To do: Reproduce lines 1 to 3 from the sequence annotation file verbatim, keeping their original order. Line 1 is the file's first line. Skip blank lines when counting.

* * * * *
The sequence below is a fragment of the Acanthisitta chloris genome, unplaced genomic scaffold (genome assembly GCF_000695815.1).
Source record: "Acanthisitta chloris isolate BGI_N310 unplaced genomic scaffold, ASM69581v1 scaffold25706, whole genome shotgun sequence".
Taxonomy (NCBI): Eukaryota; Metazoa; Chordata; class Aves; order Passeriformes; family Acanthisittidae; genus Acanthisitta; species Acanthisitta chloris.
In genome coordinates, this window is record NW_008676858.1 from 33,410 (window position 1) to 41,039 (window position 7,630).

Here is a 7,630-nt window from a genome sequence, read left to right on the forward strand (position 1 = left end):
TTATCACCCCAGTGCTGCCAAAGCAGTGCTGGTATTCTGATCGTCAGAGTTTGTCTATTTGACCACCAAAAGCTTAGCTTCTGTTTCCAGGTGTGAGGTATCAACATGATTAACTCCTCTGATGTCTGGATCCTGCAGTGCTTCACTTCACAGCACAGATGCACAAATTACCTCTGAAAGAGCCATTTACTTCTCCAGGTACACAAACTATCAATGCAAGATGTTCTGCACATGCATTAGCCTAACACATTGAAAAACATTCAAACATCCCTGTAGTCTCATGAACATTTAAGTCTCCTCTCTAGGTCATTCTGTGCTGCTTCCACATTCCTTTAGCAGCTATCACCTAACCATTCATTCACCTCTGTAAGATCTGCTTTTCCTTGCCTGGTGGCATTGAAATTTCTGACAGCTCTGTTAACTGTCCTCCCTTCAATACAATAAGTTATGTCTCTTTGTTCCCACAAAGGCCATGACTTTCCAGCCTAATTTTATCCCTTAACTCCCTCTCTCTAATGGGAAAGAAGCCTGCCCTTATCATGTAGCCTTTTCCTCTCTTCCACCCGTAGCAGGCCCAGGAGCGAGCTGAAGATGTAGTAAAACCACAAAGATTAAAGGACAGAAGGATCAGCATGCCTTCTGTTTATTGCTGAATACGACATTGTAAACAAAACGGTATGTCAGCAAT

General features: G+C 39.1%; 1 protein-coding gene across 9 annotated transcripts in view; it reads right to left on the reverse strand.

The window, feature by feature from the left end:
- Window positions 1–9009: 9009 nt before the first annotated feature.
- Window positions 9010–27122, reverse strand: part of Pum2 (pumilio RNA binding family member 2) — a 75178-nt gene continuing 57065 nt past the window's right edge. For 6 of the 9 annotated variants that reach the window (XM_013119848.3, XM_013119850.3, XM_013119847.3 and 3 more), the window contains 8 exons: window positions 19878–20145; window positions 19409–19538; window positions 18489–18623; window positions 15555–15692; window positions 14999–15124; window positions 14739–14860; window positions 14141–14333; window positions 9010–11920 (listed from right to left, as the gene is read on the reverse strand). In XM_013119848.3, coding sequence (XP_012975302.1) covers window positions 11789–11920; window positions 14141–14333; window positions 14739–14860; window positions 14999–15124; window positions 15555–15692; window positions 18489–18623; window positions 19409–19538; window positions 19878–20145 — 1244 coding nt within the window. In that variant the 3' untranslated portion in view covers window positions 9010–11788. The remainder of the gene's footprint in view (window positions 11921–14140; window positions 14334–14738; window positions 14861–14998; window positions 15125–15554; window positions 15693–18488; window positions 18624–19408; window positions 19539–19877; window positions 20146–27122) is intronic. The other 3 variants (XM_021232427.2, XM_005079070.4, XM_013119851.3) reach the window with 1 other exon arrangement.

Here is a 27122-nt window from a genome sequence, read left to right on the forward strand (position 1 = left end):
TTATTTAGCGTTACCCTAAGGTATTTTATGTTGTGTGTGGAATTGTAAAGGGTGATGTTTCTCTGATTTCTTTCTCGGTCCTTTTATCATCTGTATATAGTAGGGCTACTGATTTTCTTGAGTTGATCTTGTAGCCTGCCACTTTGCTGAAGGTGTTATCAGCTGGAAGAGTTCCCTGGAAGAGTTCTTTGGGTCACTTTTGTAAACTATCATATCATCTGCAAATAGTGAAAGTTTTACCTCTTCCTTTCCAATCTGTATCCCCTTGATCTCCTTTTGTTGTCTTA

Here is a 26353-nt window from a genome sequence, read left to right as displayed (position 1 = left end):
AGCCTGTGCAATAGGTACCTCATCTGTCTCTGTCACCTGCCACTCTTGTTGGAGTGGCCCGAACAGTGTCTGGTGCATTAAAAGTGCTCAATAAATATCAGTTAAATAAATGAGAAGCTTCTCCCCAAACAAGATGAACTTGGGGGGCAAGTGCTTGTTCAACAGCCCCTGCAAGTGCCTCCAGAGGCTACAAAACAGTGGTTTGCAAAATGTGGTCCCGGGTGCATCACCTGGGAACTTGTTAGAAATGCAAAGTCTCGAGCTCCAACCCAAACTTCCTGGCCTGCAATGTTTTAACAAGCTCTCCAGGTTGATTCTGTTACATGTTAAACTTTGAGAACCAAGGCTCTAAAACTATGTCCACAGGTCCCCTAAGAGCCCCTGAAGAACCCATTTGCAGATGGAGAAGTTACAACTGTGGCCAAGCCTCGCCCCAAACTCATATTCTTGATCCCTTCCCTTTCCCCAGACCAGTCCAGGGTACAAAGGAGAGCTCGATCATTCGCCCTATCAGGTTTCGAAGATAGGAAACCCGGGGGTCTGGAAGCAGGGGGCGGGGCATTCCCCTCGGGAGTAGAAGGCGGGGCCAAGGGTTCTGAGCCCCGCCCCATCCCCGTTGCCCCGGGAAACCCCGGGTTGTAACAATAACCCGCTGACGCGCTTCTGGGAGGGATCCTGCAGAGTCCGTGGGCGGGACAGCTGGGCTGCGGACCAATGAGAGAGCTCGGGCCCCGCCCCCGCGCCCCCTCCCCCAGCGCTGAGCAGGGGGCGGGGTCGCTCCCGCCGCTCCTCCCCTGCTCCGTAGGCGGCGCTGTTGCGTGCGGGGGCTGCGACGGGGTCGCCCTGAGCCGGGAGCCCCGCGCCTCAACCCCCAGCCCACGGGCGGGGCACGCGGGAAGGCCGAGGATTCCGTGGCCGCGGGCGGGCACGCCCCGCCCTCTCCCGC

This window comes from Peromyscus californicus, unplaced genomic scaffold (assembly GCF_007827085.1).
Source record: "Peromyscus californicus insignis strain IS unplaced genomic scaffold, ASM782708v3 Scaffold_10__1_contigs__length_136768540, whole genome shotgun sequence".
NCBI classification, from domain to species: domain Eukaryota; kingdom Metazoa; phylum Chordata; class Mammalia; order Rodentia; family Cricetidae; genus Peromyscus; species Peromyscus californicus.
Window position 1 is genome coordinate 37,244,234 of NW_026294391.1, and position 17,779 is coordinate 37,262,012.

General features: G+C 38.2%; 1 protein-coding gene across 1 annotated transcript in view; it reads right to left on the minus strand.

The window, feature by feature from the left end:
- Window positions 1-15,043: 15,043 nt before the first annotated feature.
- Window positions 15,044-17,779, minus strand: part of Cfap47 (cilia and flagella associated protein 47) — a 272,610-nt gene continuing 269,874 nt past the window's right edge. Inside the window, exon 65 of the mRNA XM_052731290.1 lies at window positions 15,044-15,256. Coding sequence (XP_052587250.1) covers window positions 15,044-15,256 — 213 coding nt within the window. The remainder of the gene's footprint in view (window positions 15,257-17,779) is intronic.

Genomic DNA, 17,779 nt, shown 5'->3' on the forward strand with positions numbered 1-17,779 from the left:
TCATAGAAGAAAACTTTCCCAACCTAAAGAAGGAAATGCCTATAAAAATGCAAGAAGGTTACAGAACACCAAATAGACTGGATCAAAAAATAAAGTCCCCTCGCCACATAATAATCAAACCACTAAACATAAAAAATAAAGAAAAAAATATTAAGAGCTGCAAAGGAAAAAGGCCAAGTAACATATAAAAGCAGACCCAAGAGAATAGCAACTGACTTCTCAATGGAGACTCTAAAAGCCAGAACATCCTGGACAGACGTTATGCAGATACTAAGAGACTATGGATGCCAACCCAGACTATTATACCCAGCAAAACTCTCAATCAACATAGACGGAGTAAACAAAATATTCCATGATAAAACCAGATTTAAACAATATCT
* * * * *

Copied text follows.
The sequence below is a fragment of the Acanthisitta chloris genome, unplaced genomic scaffold (genome assembly GCF_000695815.1).
Source record: "Acanthisitta chloris isolate BGI_N310 unplaced genomic scaffold, ASM69581v1 scaffold25706, whole genome shotgun sequence".
Taxonomy (NCBI): Eukaryota; Metazoa; Chordata; class Aves; order Passeriformes; family Acanthisittidae; genus Acanthisitta; species Acanthisitta chloris.